CINCINNATI - State representative Steve Chabot (R-OH) is questioning the Department of Transportation's recent decision to award the city of Cincinnati with nearly $11 million to go toward the streetcar project.
The department's secretary, Ray LaHood, along with Mayor Mark Mallory, made the announcement about the approval of the funds today.
But Chabot thinks there are a number of projects that would better benefit from those dollars.
In a statement, Chabot says, "The Department of Transportation announced today that an additional $10.9 million in Stimulus dollars are being allocated to fund the Cincinnati streetcar project. The Brent Spence Bridge had been deemed "functionally obsolete" and is consistently named by our community as a top priority. After all, didn't President Obama himself stand at the foot of the bridge just weeks ago, noting the importance of the Brent Spence replacement? If the Department of Transportation is in need of projects to fund, I would contend that the bridge project is far more valuable to our community and would be a wiser use of these dollars."
The City of Cincinnati competed with 827 other applications to win the grant for the streetcar through the Department of Transportation's Transportation Investment Generating Economic Recovery (TIGER) III funding process.
"The fact that the Secretary came to Cincinnati to make the announcement shows that the Administration believes in this project and its ability to transform Cincinnati," Mayor Mark Mallory said during today's announcement. "The Streetcar will bring more people, more investment, and more jobs to the heart of our city. The grant allows us to extend the route from Fountain Square to the riverfront, and that will make all of the new development at the Banks more accessible to everyone."
The transit system will link The Banks to Findlay Market while future additions will reach the University of Cincinnati, the zoo and other neighborhoods. The funding from the Department of Transportation will go to lengthen the Streetcar route an additional mile, stretching the route down to the Banks Development on Second Street.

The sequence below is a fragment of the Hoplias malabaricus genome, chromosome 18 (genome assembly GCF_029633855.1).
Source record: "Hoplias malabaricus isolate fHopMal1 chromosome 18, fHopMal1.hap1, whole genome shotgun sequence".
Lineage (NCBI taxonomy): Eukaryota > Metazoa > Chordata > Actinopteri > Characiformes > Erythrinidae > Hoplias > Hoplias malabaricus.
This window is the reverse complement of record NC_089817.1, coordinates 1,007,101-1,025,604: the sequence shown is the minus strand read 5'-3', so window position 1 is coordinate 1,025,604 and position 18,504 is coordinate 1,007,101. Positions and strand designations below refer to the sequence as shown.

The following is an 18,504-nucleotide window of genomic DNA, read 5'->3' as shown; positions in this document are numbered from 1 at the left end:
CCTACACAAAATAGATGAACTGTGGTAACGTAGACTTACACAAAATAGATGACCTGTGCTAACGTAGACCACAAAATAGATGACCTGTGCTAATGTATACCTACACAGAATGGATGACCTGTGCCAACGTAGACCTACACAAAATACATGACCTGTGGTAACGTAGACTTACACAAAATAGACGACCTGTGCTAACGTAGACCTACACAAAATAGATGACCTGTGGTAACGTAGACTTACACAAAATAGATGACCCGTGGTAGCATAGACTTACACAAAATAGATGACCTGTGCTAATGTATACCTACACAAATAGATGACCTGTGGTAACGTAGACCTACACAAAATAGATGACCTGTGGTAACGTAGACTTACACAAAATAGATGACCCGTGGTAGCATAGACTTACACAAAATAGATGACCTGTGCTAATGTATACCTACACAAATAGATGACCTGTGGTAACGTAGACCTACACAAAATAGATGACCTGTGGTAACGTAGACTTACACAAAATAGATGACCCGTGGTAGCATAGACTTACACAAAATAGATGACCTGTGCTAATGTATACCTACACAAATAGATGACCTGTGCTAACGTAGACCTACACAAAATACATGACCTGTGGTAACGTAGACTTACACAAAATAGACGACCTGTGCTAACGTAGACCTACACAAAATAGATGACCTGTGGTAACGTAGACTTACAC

Work on the project is expected to begin in early 2012.
Copyright Copyright 2011 Scripps Media, Inc. All rights reserved. This material may not be published, broadcast, rewritten, or redistributed.
Political Cocktail's podcast version will alternate on Mondays with the video version of the show. Listen to local political news and…
Cincinnati Mayor John Cranley sits down with WCPO's government and politics reporter Kevin Osborne to talk streetcar, tea party and the…
The city of Cincinnati released details on how much it will cost to ride downtown's streetcar.
A judge rejected two motions to dismiss the case against blogger Randy Simes involving a ballot cast during early voting in July.
Meet The Carol Ann and Ralph V. Haile, Jr./U.S. Bank Foundation, the organization that refused to give up until the Cincinnati streetcar…
After much debate and deal-making, City Council decided the costs were too high to cancel the project.
Cincinnati Mayor John Cranley and some city council members said Tuesday that SORTA assuming the cost of the streetcar is "too risky."
Artists are dreamers who see potential and stretch possibility, not myopic cynics acting on fear and self-interest. As Cincinnati's new…
Newly elected Cincinnati City Councilman Kevin Flynn has a message for streetcar supporters: Bring him a petition to put the project before…
After heated debate Wednesday, City Council voted 5-4 to suspend the streetcar project pending an audit.